For the singer-
You finally finished writing that new song you have been working on for months and it is time to head into the studio and record it so you can get it out into the world! Where should you go? How should you pick a studio? What if you still really want percussion and you aren’t a drummer or you want to add some synth parts but you don’t have the right equipment? How do you get prepared and what do you need to bring to the session with you? There are SO many questions!
Have no fear…it is all exciting stuff to figure out and with the proper checklists and information to help you plan, you will be successful and will create a better recording experience!
To start with, certain terms may pop up when you are working in the studio:
Click track- An audio track created to act as a metronome under your song. It will help keep everything lined up so you can more easily make corrections and record punch-ins.
Scratch Vocal– Refers to the first drafts of singing that act as a roadmap for the band or engineer/producer. These are not needing to be your best quality as they will not typically be heard by the public unless you are recording a “Live” album.
Vox- Shorthand for voice
Take- Refers to each time you run through the tune and record. (1st take, 2nd take etc)
Tracking- The act of recording tracks (vocal, instrumental, background Vox, etc)
Punch in- Refers to any spot where you are recording a small portion of a larger section. Usually used for recording a better take in one part of the piece or phrase that needs correction. (example “Let’s punch in that spot where you ran out of breath because the rest of the section was awesome!”)
Pre roll- How much of your recording you hear and can sing along with before the engineer will punch in your new take. (Example “Can you start the preroll on the last phrase of the verse and I will punch in at the chorus?”)
bpm- beats per minute. Refers to the metronome marking that will be used to create a click track.
Leadsheet- Used by musicians to play and follow along, will include chord symbols and lyrics but not full written out orchestrations. Typically used in jazz, pop, etc tunes that are not arranged with written out parts.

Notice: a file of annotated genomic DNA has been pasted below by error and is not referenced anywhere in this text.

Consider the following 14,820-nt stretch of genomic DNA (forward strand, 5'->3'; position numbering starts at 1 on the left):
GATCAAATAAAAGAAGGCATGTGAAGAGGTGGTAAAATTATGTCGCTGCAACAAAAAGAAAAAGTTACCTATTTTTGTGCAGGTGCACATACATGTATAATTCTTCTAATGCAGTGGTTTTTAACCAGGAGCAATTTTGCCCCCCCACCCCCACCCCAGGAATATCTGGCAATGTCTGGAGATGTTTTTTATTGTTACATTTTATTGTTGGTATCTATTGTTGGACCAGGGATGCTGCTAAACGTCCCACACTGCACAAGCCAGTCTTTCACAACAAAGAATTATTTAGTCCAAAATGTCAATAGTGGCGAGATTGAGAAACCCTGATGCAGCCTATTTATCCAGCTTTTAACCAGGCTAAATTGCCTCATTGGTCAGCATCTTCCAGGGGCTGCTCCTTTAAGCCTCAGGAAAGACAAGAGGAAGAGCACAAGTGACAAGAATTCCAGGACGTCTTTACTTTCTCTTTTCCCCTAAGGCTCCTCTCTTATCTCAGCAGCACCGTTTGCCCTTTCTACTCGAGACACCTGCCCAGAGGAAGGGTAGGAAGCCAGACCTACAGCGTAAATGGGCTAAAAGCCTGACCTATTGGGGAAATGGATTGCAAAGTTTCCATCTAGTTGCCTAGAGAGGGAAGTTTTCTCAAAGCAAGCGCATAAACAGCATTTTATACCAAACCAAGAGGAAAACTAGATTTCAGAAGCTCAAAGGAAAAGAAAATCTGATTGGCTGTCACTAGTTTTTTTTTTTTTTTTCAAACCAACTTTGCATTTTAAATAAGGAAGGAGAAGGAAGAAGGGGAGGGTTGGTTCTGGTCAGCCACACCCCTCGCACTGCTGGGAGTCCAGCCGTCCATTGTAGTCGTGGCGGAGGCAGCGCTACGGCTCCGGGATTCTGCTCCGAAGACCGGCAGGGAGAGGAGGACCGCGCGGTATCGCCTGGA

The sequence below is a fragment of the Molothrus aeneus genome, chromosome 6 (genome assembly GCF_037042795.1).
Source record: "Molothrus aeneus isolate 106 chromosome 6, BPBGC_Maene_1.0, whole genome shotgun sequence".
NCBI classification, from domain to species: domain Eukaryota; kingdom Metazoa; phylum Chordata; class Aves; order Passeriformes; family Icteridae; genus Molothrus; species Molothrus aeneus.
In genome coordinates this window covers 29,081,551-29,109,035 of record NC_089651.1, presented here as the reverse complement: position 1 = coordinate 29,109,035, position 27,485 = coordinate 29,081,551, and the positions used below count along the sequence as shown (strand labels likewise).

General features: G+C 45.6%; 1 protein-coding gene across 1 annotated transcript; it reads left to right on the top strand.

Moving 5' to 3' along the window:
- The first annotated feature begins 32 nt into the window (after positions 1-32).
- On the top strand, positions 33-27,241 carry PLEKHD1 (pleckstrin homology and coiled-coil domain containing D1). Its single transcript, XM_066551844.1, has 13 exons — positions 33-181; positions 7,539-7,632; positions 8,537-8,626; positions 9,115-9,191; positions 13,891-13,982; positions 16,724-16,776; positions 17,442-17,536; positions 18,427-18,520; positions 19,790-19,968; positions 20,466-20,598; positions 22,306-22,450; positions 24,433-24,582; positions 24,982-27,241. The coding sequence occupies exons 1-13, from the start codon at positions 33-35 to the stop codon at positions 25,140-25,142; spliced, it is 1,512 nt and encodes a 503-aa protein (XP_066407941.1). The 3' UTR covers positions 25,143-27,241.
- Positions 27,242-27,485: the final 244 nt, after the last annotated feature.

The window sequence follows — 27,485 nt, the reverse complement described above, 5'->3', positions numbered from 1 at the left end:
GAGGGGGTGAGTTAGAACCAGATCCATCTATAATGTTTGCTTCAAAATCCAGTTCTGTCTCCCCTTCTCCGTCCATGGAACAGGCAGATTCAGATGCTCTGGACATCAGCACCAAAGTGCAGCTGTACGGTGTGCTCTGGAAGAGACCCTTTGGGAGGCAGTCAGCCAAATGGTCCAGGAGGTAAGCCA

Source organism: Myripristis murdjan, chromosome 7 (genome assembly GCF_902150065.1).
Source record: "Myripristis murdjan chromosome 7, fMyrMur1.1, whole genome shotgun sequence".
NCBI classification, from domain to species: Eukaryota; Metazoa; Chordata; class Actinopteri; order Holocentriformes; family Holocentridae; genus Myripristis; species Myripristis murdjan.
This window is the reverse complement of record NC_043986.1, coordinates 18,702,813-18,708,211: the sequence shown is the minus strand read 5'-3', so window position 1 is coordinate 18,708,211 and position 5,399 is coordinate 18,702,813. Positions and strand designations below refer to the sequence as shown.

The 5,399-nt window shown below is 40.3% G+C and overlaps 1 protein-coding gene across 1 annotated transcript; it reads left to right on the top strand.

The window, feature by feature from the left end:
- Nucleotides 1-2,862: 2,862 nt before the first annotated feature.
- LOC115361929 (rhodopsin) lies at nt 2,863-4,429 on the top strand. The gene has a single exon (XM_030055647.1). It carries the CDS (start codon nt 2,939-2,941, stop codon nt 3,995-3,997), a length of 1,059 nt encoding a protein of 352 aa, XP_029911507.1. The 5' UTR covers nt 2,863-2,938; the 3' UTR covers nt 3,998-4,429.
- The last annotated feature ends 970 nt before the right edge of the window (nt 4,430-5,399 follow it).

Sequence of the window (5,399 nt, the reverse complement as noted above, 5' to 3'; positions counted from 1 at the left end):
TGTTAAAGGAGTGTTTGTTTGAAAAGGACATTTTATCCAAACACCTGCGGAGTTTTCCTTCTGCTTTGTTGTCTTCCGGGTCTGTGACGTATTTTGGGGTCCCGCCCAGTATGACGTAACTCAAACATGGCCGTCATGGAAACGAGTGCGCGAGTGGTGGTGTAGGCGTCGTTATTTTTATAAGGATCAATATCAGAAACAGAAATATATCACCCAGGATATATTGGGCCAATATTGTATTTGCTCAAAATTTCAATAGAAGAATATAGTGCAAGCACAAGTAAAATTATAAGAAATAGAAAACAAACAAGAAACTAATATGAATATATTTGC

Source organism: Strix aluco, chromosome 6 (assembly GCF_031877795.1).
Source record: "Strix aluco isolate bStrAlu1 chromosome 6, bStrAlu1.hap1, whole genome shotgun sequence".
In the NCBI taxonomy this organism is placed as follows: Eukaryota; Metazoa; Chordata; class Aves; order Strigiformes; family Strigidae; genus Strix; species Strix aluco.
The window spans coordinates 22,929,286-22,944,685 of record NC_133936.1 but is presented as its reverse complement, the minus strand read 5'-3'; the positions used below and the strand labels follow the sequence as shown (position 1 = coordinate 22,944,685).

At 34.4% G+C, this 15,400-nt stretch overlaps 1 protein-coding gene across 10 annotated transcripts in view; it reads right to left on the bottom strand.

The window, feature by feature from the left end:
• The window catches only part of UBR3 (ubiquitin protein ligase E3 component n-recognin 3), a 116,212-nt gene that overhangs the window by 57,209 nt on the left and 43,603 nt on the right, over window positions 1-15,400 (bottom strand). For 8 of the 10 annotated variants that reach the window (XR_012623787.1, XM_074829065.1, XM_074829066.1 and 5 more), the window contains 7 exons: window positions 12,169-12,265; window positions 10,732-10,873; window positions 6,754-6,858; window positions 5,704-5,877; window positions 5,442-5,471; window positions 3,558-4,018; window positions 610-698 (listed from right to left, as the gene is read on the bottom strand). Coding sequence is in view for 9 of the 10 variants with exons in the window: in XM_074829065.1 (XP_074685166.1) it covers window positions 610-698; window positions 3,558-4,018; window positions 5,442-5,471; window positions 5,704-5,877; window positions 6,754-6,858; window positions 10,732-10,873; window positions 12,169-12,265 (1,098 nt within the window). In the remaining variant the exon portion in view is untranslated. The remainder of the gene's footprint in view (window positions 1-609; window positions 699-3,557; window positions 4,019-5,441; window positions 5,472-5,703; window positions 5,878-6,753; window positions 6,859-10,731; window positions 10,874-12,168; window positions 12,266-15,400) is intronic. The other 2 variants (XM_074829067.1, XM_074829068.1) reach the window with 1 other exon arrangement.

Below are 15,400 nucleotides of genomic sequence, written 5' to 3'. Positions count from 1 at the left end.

Lyric sheet- Offers lyrics for singer to follow along with and make notes during the session. This will also help the engineer quickly recognize the form of your song.
Getting your vocals ready:
I want you to keep several things in mind when prepping vocals for a recording session.
1- Feel prepared and confident with the notes, rhythms, ad libs & lyrics. You may be planning to record a melody you have sung four thousand times before or it might be a new song that you just finished the first draft of and still want to change a few things. Your comfort level with your melodies will show up in your recordings. Knowing that you can confidently hit each note with the intensity and tone that you desire, will help you deliver each phrase with intention and conviction. When you are practicing, make sure you can start in the middle of a phrase or a section without getting lost or thrown off. This will help prepare you for punch ins as you need them!
2- Use your home set up to practice as you lead up to the session. This may seem a little exhausting, but hearing yourself through the headphones may completely change your abilities to trust your instincts. Tuning can feel different and the weight of the headphones or how tightly they fit can cause you to move in a slightly different way than you are used to and may actually make you feel less comfy. Better to prepare and get comfortable singing with headphones over your ears. You may have seen singers on television leaving one headphone on and pulling one behind their ear and against their head. This can help to allow you to hear what you actually sound like in the room while also hearing the track and your amplified vocal in the other ear. Everyone has their own preference for volume levels and balance of voice vs music in their headphones and if you know what you prefer it can help you gain comfort more quickly in the session.
3- Make notes on your lyric sheet for anything you want to emphasize or any ornamentations you want to do. For example, if you know you want to add a riff that goes up on the word “yeah” then you can draw a squiggly line with an arrow pointing up (or any symbol you will recognize) so you can be consistent in the recording session. This is also very helpful with notating where you should breathe. Whether you are anxious or just super pumped to be recording, you may notice that your air runs out more quickly or your voice is a bit less steady than usual. This is all normal and will ease as you get comfortable with the studio and the pressure of being “on”.
4- Remember to take care of your voice and its health! Late nights, loud environments you have to shout over, too much alcohol/smoke/late night eating etc can all affect the quality of your singing. Hydration for your vocal folds actually comes from your blood stream and not from drinking the water during the recording session, so make sure you are drinking enough water consistently.
5- Prepare to be open minded and receive constructive criticism and gentle instructions from your engineer/producer/vocal coach etc. They are there to ensure you get the highest quality product that you can and while you need to go in knowing what you want and don’t want the song to be, keep an open mind and a heart that is open to creativity and spontaneity should some amazing suggestion pop up!
Check back in next week for Part 2: Getting your instrumental tracks just right! What to do when you don’t have a band at your fingertips and you don’t play multiple instruments!